Schaefer Lab

Recent Publications

 
    2013
  • Earnest, K., J. Scott, J. Schaefer and D. Duvernell. 2013. The landscape genetics of syntopic topminnows (Fundulus notatus and F. olivaceus) in a riverine contact zone. In press, Ecology of Freshwater Fish.
  • Franssen, N., Stewart, L. and J. Schaefer. 2013. Morphological divergence and flow-induced phenotypic plasticity in fish from anthropogenically altered stream habitats. Ecology and Evolution.
  • Duvernell, D.D., Meier, S., Schaefer, J.F., and B.R. Kreiser. 2013. Contrasting phylogeographic histories between broadly sympatric topminnows in the Fundulus notatus species complex. Molecular Phylogenetics and Evolution, doi: 10.1016/j.ympev.2013.07.013
  • Duvernell, D. & Schaefer, J. F. 2013. Variation in contact zone dynamics between two species of topminnows, Fundulus notatus and F. olivaceus, across isolated drainage systems, Evolutionary Ecology doi: 10.1007/s10682-013-9653-z
  • Mickle, P.F., J. Schaefer, D.A. Yee and S.B Adams. 2013. Diet of juvenile Alabama shad (Alosa alabamae) in two northern Gulf of Mexico drainages. The Southeastern Naturalist 12: 233-237
  • 2012
  • Franssen, N.R., J. Harris, S. Clark, J. Schaefer, and L. Stewart. 2012. Shared and unique morphological responses of stream fishes to anthropogenic habitat alteration. In press, Proceedings of the Royal Society B.
  • Matamoros, W.A., J. Schaefer, C. L. Hernandez and P. Chakrabarty. 2012. Profundulus kreiseri, a new species of Profundulidae (Teleostei, Cyprinodontiformes) from northwestern Honduras. ZooKeys 227: 49-62
  • Schaefer, J.F. D. Duvernell, B. Kreiser, C. Champagne, S.R. Clark, M. Gutierrez, L. Stewart, C. Coleman. 2012. Evolution of a sexually dimorphic trait in a broadly distributed topminnow (Fundulus olivaceus). Ecology and Evolution 2(7): 1371-1381.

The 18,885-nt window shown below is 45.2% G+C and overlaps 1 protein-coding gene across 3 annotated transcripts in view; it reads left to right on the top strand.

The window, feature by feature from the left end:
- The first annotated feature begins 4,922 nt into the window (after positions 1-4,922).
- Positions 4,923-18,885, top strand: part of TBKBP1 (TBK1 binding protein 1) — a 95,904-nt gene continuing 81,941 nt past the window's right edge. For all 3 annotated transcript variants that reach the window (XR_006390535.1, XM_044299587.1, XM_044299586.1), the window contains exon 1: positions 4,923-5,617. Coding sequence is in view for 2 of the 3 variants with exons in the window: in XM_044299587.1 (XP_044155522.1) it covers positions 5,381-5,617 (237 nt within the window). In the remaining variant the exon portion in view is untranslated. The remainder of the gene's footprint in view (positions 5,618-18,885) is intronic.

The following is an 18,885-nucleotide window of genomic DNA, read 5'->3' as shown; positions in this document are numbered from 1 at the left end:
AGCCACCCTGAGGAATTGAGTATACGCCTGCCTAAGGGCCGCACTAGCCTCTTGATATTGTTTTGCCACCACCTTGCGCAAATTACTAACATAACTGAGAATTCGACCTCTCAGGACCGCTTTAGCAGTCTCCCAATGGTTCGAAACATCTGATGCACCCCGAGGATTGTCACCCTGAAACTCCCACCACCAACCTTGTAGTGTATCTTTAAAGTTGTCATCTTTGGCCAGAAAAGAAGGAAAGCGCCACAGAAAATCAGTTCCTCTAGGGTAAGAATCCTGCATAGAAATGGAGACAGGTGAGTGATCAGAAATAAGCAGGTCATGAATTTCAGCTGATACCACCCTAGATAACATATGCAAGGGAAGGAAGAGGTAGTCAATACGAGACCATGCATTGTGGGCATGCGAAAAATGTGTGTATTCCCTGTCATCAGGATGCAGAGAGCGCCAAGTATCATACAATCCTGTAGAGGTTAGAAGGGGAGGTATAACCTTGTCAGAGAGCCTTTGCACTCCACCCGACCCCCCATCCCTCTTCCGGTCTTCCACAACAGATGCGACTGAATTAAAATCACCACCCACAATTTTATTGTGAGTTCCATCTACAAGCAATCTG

• Schaefer, J., S. Clark and M.L. Warren. 2012. Diversity and stability in Mississippi stream fish assemblages. Freshwater Science 31: 882-894.
  • Schaefer, J.F. 2012. Hatch success and temperature dependent development time in two broadly distributed topminnows (Fundulidae). Naturwissenschaften 99(7): 591-595.

  • For a complete list, see my CV
 
 

Ecology, Evolution and Physiology of Fishes

 

One of the greatest challenges in biology is to explain observed levels and patterns of species diversity. My research focuses on pieces of this puzzle on a variety of organizational levels from the physiology of individuals to the large scale temporal and spatial dynamics of assemblages. My lab typically uses freshwater fishes as model organisms to address these questions. Much of my recent work has focused on fishes in the Fundulus notatus species complex. The three described species in this group are ecologically and morphologically very similar and abundant throughout the Mississippi basin and Gulf of Mexico drainages from the Florida panhandle to southeastern Texas. The two most widely distributed members of this complex, F. notatus and F. olivaceus, cooccur and hybridize in replicate contact zones throughout much of that area. These contact zones are ideal systems for addressing a number of pertinent questions in the evolutionary ecology of fish.

 

USM Ichthyological Collection

The USM Museum of Ichthyology is an invaluable resource for students and researchers interested in ichthyology. The museum currently contains more than 39,000 lots and 700,000 specimens representing over 830 taxa.

 

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